Search tips
Search criteria 


Logo of wtpaEurope PMCEurope PMC Funders GroupSubmit a Manuscript
Bioconjug Chem. Author manuscript; available in PMC 2009 January 12.
Published in final edited form as:
PMCID: PMC2621305

Lung Delivery Studies Using siRNA Conjugated to TAT(48-60) and Penetratin Reveal Peptide Induced Reduction in Gene Expression and Induction of Innate Immunity


The therapeutic application of siRNA shows promise as an alternative approach to small molecule inhibitors for the treatment of human disease. However, the major obstacle to its use has been the difficulty in delivering these large anionic molecules in vivo. In this study, we have investigated whether siRNA-mediated knockdown of p38 MAP kinase mRNA in mouse lung is influenced by conjugation to the non-viral delivery vector cholesterol and the cell penetrating peptides (CPP) TAT(48-60) and penetratin. Initial studies in the mouse fibroblast L929 cell line, showed that siRNA conjugated to cholesterol, TAT(48-60) and penetratin but not siRNA alone achieved a limited reduction of p38 MAP kinase mRNA expression. Intratracheal administration of siRNA resulted in localisation within macrophages and scattered epithelial cells and produced a 30-45% knockdown of p38 MAP kinase mRNA at 6hrs. As with increasing doses of siRNA, conjugation to cholesterol improved upon the duration but not the magnitude of mRNA knockdown whilst penetratin and TAT(48-60) had no effect. Importantly, administration of the penetratin or TAT(48-60) peptides alone caused significant reduction in p38 MAP kinase mRNA expression whilst the penetratin-siRNA conjugate activated the innate immune response. Overall, these studies suggest that conjugation to cholesterol may extend but not increase siRNA mediated p38 MAP kinase mRNA knockdown in the lung. Furthermore, the use of CPP may be limited due to as yet uncharacterized effects upon gene expression and a potential for immune activation.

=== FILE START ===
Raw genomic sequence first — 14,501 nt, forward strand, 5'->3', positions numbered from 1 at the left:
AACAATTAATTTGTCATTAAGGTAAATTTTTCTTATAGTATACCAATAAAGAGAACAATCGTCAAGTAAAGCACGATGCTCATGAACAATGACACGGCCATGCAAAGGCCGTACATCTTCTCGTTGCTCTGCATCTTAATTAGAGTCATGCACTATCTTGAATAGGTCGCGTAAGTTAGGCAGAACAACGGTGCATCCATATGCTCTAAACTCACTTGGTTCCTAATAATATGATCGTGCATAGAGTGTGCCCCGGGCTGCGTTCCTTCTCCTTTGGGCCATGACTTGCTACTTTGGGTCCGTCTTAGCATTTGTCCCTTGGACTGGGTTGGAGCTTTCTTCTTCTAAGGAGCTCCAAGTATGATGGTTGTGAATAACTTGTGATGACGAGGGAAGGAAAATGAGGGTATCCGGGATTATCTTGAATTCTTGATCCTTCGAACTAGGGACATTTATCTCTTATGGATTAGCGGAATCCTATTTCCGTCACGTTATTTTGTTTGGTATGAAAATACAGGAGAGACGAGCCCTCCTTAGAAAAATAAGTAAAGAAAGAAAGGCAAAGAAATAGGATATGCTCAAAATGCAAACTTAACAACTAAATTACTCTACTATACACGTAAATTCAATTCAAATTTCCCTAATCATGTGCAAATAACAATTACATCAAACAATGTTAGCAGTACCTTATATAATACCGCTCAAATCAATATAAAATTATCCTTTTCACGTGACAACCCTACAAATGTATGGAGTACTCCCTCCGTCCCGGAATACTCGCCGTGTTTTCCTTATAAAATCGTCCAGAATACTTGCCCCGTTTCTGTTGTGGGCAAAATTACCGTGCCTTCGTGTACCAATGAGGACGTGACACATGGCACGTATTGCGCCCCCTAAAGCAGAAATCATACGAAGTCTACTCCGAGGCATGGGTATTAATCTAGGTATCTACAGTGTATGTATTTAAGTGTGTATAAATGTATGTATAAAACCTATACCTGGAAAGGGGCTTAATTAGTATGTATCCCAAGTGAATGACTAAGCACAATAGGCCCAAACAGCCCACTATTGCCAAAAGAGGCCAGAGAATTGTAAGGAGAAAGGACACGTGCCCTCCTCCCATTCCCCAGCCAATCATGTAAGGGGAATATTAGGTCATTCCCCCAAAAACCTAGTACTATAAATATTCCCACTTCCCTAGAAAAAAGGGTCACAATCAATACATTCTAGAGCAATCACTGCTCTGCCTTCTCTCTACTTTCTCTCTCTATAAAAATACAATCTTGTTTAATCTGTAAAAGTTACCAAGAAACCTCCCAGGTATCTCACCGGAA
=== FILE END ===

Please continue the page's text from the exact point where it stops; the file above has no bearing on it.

Keywords: lung, MAPK14, p38 MAP kinase, TAT(48-60), penetratin, cholesterol, mouse, delivery, siRNA


The discovery of RNA interference (RNAi) and the application of short interference RNA (siRNA) for the knockdown of protein expression through mRNA degradation has revolutionised the area of functional genomics (1, 2). Thus, siRNA macromolecules composed of double stranded RNA 21-23 nucleotides in length are now commonly used in cell based studies to investigate gene function. Furthermore, a number of academic groups and biotechnology companies are investigating the utility of siRNA as a therapeutic approach in the treatment of diseases such as macular degeneration, hepatitis C infection and cancer (3-6).